Brendan Keenan: Put all cards on table, then make decision on Metro deal
THE way the late Seamus Brennan told it, as Minister for Transport he read in the newspapers about the new underground metro in Madrid, and how it appeared to have cost a fraction of the plan to build one in Dublin. Having failed to get convincing explanations, he invited the Spanish engineers over to explain how it was done.
As we know, it never got done. Officials tut-tutted that the minister's account was a bit simplistic. And Mr Brennan's reputation, though admirable in many ways, suffered from his revelation that early estimates for the Luas were "back of the envelope."
Twenty years later, Dublin got to the stage of having preferred bidders for the first bit of the Metro, the North line to the airport, before it was deferred indefinitely by the present minister, Leo Varadkar.
Of course, Madrid has a real metro – 290 kilometres of track and 300 stations. It would be more accurate to call the Dublin project a track. Admittedly, Madrid started 90 years ago, but it is still expanding.
The bit that interested Mr Brennan was Metro Sur, a huge expansion which included 41 km of tunnel and 28 new stations. Incredibly, the whole thing was competed in less than three years. The cost of €85 million per kilometre astonished more than Mr Brennan.
At up to €3bn – the estimate from another minister, Eamon Ryan – Metro North would work out at €180 million per kilometre. To judge from information from different projects around the world, this would be just about the most expensive recorded anywhere.
Now along comes Cormac Rabbitt, who has got the ear of Dublin's former Lord Mayor, Andrew Montague, and other councillors. Mr Rabbitt, an engineer by training who once worked for the Dublin local authority, makes a habit of telling government ministers how their prestige transport projects could be built an awful lot cheaper.
A persistent habit. He presented ideas for a cheaper Luas to Mary O'Rourke as Minister for Public Enterprise. She was intrigued by what he had to say, but felt the plan was too far advanced to change.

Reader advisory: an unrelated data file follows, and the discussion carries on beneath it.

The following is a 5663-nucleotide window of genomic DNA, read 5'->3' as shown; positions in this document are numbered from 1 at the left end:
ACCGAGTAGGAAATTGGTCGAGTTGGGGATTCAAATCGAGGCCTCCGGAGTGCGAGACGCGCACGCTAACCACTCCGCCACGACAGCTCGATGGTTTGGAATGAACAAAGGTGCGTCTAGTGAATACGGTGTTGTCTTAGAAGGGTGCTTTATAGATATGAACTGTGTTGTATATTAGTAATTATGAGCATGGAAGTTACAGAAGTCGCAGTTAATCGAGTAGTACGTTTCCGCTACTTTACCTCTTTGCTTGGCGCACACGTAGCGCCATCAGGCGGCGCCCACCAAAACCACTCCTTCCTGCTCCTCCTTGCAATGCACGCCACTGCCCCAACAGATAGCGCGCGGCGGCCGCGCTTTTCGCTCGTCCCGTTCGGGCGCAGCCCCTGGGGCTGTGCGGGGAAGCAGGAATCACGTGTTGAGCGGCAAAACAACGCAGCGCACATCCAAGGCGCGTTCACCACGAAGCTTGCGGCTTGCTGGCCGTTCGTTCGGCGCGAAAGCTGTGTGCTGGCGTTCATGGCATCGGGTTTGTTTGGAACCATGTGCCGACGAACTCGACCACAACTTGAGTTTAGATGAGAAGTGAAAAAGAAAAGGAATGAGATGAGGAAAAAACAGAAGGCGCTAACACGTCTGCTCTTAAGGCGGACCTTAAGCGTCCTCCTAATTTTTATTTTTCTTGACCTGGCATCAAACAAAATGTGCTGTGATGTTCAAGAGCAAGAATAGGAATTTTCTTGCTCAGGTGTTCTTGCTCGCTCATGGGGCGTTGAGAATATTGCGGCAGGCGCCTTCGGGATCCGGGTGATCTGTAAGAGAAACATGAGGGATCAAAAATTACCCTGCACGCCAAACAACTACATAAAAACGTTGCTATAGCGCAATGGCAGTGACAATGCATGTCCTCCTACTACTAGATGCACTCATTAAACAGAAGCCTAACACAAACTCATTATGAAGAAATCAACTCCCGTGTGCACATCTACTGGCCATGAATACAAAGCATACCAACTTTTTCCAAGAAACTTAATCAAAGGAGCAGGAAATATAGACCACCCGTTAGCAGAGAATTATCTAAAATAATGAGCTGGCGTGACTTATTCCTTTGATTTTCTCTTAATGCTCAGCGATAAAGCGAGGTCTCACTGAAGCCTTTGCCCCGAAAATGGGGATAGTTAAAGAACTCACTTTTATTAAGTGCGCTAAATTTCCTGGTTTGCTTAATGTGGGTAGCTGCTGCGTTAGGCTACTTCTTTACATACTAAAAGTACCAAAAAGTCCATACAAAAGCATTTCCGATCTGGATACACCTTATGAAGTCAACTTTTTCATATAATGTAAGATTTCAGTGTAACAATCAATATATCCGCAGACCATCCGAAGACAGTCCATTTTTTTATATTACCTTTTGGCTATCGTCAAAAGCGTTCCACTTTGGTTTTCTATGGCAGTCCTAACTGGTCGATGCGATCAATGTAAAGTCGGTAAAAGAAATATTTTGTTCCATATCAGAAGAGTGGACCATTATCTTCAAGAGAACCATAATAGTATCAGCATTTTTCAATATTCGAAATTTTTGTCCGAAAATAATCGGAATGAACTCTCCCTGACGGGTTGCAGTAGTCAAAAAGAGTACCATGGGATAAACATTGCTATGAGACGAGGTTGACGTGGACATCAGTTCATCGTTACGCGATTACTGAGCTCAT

In 2003 he outlined bargain basement prices for a metro to the Oireachtas committee on transport infrastructure and now he is back, offering them again for the deferred Metro North and the even more deferred West.
He explained to the councillors how Spanish practices, like cutting one tunnel instead of twin bores, and using the mysterious Phoenix Park tunnel, could deliver more metro for half the cost.
(The park tunnel is mysterious because, depending on which project is under consideration, it is either a useless relic or the answer to Dublin's public transport problems. Both positions have been held at different times by the same state agencies).
This column is not getting into the engineering business, and is well aware of the different soil, planning laws, environmental regulation and working hours in Madrid, but one does not have to be an engineering expert to have one's doubts about what has been going on here.
They are not helped by a proliferation of quangos. The Rail Procurement Agency was established to, well, procure new rail projects, which had been the remit of CIE. Having procured them, it held on to them and became quite a beastie, with a staff of almost 300 and a payroll of €22 million, although it is now downsizing.